Unfortunately, Joshua's Adoption Day turned out to be a very difficult day (the difficulties had NOTHING to do with him - he was great). We had left home a week and a half earlier with Caleb being very sick. Naturally, me being the one to hold him, care for him, and sleep with him, I ended up getting sick too. The night before we got Joshua was a miserable night with me being very sick, Caleb still being somewhat sick, Micaelyn crying a great deal of the night, and the boys getting woke up by her crying. Thus I ended up getting absolutely NO sleep to add to the extreme cold I had, not to mention the pink-eye I had (and I had to keep wearing my contacts since I had no glasses).
We had to leave for the airport too early to get breakfast at the hotel (which was really frustrating since it had such a good breakfast buffet which we had already paid for). It was chaos trying to get all the luggage and kids out of the hotel that early, and we were running late for the flight. At the airport there was the usual chaos of getting checked in and getting through security. It was made all the worse by the fact Caleb's toy bag (which we had saved as a carry-on), had his souvenir from climbing the Great Wall in Beijing, a sling-shot. The security people considered it a weapon and took it, which was heartbreaking to Caleb. He had begged for us to get him one when we first saw them upon arrival at the Great Wall, and we had promised him if he climbed the whole way with us we'd get him one. It was an extremely difficult climb even for us adults, but as a sick 6 year old it took extreme effort for him to make it (and he did break down into tears many times along the way). As promised we had rewarded him with the sling-shot for his effort, so to have it taken away was really sad.
Things didn't get any better once we finally got onto the plane (barely in time). We were hot, crowded, and hungry. Micaelyn was NOT happy. She started crying and screaming to "go home." Of course, we became the object of everyone's fascination and were stared at endlessly by half the plane. The people behind us started trying to talk to Micaelyn, and immediately she saw them as her chance to get what she wanted. She decided she wanted nothing to do with us and screamed that much more. The flight attendant offered to take her to the back of the plane (thankfully we were in the next-to-last row). I knew it would not be good to let her go, but with half the plane staring and obviously talking about us I really couldn't refuse. Naturally, Micaelyn saw this young lady (who she started calling "big sister") as her savior. She absolutely refused to have anything to do with us after that, and when the flight attendant had to give her back for the landing she showed everyone just how big a tantrum she could throw.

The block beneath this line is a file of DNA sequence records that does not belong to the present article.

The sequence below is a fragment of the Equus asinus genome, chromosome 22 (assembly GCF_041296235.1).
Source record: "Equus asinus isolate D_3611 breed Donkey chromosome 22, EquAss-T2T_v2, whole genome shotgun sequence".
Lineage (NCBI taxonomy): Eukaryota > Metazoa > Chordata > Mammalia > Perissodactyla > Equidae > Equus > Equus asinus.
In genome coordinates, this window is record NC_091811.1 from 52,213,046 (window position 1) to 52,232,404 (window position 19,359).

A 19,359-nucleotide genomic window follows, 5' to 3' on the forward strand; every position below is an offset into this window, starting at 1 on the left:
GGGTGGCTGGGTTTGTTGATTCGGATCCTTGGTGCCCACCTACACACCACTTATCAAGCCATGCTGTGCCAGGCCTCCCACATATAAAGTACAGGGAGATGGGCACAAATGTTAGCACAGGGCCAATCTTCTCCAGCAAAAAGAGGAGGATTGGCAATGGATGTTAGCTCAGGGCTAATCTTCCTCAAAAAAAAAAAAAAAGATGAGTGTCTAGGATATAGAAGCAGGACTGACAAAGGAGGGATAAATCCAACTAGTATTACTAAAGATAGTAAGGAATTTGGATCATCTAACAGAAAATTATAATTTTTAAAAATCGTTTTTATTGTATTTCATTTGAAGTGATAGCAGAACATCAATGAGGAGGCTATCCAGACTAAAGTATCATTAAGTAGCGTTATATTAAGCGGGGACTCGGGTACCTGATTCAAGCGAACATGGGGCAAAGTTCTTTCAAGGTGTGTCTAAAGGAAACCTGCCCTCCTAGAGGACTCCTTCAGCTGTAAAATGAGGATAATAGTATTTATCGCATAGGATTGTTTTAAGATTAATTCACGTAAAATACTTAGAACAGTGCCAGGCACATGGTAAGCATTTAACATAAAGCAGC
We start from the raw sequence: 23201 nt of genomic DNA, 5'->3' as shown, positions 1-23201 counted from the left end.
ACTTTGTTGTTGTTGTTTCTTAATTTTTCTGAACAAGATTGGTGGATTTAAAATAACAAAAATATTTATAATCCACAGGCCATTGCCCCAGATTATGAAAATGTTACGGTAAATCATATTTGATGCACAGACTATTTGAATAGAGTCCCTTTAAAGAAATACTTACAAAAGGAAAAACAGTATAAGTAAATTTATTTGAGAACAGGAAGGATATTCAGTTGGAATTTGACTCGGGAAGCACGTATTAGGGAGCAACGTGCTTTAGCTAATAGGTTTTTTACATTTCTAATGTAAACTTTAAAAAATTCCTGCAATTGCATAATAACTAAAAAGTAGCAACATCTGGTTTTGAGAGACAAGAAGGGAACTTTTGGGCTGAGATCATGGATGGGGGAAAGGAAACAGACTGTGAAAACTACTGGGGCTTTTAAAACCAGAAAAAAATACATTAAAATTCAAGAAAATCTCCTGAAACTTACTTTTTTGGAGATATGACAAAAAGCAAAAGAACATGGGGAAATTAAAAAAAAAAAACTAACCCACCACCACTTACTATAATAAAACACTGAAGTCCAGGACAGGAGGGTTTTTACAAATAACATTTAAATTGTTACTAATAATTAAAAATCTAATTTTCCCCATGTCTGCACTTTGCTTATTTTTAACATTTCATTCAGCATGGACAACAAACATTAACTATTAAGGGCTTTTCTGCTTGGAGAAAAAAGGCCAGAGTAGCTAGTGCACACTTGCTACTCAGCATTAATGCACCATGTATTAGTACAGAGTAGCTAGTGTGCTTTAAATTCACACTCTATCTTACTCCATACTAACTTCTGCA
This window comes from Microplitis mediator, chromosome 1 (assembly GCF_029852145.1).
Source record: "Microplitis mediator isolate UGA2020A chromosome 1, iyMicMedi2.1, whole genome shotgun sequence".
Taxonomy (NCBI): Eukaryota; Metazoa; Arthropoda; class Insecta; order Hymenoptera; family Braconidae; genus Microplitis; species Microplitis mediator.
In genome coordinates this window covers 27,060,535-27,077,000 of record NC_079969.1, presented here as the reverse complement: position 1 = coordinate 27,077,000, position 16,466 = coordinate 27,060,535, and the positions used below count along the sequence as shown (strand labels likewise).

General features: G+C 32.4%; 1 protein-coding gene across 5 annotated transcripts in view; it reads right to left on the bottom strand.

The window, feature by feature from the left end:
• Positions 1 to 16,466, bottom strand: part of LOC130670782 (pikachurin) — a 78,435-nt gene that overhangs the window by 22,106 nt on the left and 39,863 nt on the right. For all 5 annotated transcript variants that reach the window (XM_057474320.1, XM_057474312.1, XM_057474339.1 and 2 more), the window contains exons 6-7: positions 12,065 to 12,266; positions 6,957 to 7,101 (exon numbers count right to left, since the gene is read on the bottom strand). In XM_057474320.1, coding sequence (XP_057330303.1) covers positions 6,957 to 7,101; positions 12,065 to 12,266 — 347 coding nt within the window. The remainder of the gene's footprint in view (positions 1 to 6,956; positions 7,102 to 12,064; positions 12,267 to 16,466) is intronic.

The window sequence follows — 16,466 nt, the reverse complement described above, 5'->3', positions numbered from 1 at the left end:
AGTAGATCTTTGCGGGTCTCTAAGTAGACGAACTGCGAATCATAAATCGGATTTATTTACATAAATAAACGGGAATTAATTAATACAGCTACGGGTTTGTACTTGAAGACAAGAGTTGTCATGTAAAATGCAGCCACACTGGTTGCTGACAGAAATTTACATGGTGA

Thus by the time we got to Joshua I was exhausted from lack of sleep, miserable from illness (which was greatly exacerbated by the plane ride and the fact I NEVER got my ears to clear from the pressure changes), and worn-out from dealing with Micaelyn's screaming, meeting Caleb and Malachi's needs, traveling, etc.
When we arrived at the building where we were to meet Joshua once again, just as with Micaelyn, we met him outside of the building. I recognized him as soon as the car stopped even though he was just inside the doors with his back to us. He had on the same clothes he had worn in the few pictures we had of him. It was a very awkward moment when we walked in and stepped onto the same elevator with him. The government officials and our guides were obviously not expecting us to meet him that way, and he was obviously very nervous and quiet. Once we got to the top he was taken away and they apologized for the awkwardness of how we had met, but of course that made it very anti-climatic once he was brought to us again.
We waited around for quite awhile in a large near-empty room. Because it was a Wednesday it was very quiet, not like it usually is for adoptions. Usually there are many families getting their children all at once, but because of Joshua's 14th birthday we had to complete his adoption THEN, not wait until the start of the next week (most parents receive their children at the beginning of the week and complete the adoption the next day - getting Joshua on Wednesday and completing his adoption the same day was very unusual and was only done because the adoption had to be completed and registered before his 14th birthday). The whole time Micaelyn was crying and begging to "go home" to her foster family. Caleb and Malachi wanted to leave, and I'm sure Joshua did too. Finally they were ready for us, we signed all the paperwork to complete Joshua's adoption, and we were able to go back to the hotel.
We could tell right away that Joshua was a very quiet kid. He wouldn't make eye contact, wouldn't speak much even to the Chinese people. We could tell he was very uncomfortable with physical affection so we didn't try to hug him, and we learned right away he really hated having his picture made. Thus, because I didn't want to upset him on his first day with us, I didn't try to take his picture no matter how much I wanted to. Instead I gave some cameras to him and Caleb in hopes of getting a few pictures that way. He didn't let Caleb take his picture either, but he did enjoy taking pictures. Here are a few he took.
|It was sweet to hear Joshua trying to pose Caleb and Micaelyn for the picture. The "peace" sign (or "V for Victory") is common in Chinese photos, so it's no surprise he was having them do this.|
|You can really see her sadness.|